Q: I want to buy a telescope, what should I do first?

A: First of all, you should learn the constellations . Go to the local libarary and read up on Astronomy. Pay a visit to your local astronomy club. Ask to look through their telescopes, they'll be nice, I promise. Ask lots of questions. Astronomy geeks love to show off their knowledge of astornomy.

Consider buying a good pair of binoculars instead. They don't invert your field of view (what you see in the eyepiece), they're easier to clean and transport, and if it turns out astronomy isn't your thing, you can still use them for football games and such.

Q: Ok, I'm sure I want a telescope. What should I look out for?

Great, there's not that much to worry about but, what you have to remember are real doozies.

Cardnal Rule of Telescope Buying:
Never Buy a Telescope Based on Magnification.

Q: Wait, I thought you wanted magnification.

A: Magnification is great, but certainly not the most important factor. It is not magnification that makes great views. It's aperature (the size of the primary mirror in a reflector, or the size of the primary lens in a refractor). Aperature is simply the size of the light gathering surface. The more light a telescope can gather, the brighter and, usually, crisper the image. The unbelivably high magnifications that are advertised by low quality telescopes cause the image to be so wiggly from atmospheric turbulence, and dim that it is impossible to see anything. Back to the original question.

Don't even consider buying from a HSN, QVC, department stores or the like. Those telescopes are nothing less than the scum of the optical world. Shaky mountings, badly polished mirrors, the list goes on. Avoid Tasco telescopes as well. I have no idea how that company became so popular. They are the very definition of "department store telescope", which is a very bad thing indeed.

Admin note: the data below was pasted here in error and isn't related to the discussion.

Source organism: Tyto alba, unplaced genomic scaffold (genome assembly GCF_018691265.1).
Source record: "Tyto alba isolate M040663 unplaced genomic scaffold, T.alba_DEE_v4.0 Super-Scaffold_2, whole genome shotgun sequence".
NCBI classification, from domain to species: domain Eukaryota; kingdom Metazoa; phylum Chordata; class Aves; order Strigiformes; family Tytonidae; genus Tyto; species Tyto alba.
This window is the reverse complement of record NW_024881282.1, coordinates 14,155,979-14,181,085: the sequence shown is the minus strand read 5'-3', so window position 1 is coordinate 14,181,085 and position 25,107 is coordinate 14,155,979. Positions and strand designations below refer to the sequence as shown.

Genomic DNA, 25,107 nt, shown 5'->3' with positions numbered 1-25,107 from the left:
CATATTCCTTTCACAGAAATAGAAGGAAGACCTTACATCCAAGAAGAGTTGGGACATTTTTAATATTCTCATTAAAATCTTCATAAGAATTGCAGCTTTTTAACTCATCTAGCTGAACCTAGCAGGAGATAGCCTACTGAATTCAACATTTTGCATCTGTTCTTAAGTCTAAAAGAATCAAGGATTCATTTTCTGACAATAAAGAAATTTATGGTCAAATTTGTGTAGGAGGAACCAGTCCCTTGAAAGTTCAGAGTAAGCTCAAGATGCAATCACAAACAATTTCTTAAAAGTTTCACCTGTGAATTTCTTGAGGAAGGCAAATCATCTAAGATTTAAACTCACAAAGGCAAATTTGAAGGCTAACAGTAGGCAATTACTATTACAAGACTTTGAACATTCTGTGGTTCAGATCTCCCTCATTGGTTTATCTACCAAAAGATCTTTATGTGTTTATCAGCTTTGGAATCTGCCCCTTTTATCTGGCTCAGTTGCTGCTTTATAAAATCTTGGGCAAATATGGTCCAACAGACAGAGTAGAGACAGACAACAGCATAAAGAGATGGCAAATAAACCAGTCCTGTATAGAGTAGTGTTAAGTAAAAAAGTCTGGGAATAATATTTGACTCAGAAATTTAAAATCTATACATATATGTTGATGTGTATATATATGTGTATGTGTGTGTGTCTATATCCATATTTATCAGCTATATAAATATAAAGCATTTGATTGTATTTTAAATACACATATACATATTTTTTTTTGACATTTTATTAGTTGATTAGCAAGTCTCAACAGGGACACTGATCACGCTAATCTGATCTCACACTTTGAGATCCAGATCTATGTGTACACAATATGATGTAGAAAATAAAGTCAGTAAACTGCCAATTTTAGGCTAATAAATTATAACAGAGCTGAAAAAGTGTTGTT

Try to avoid shopping at camera and hobby shops, the knowledge of astronomy tends to be limited in those places. Try to buy from your local astronomy shop (look under "Telescope" in the yellow pages), shipping is expensive.

Q: Great, I've found a good telescope shop. What should I buy?

It all depends. Don't be shy, the telescope store guy can help a lot more that I can. I'll get you started though. If you are shopping for yourself I would recomend a 6 inch reflector, 8 or 10 inches if you're really serious. For a child a small refractor is great. But please not a tasco. Remember to take weight into account. There's nothing quite like lugging 80 pounds of precision optics through thick undergrowth in sub-zero weather. Mountings: mountings are important. Consider carefully. Dobsonian mounts: inexpensive, lets you buy more aperature, can't take astro-photos, installing a tracking motor is difficult and expensive. Equatorial and altazmuth mounts: buttery smooth movement, just looks more "telescopey", tracking is easy with or without a motor, astrophotos, expensive. Mounts often double the weight of the actual telescope, think of your back.

Q: I've picked out a 'scope. What accesories should I buy?

A: Very good, you've picked up astronomy geek speak. Oh, yeah, get 1 or 2 eyepieces (size depends on what you bought, ask astronomy store guy), a good book of star charts (Astronomy club and telescope store guy to the rescue!), a subscription to Astronomy Magazine or Sky and Telescope is good too. Don't forget the posters of the horse head nebula and the Mars Pathfinder calenders! Don't be the last one on your block to get one! Join the aforementioned astronomy club as well.

That just about covers the basics, happy stargazing.!

I swear if you buy a tasco I will kill you. You should know better.

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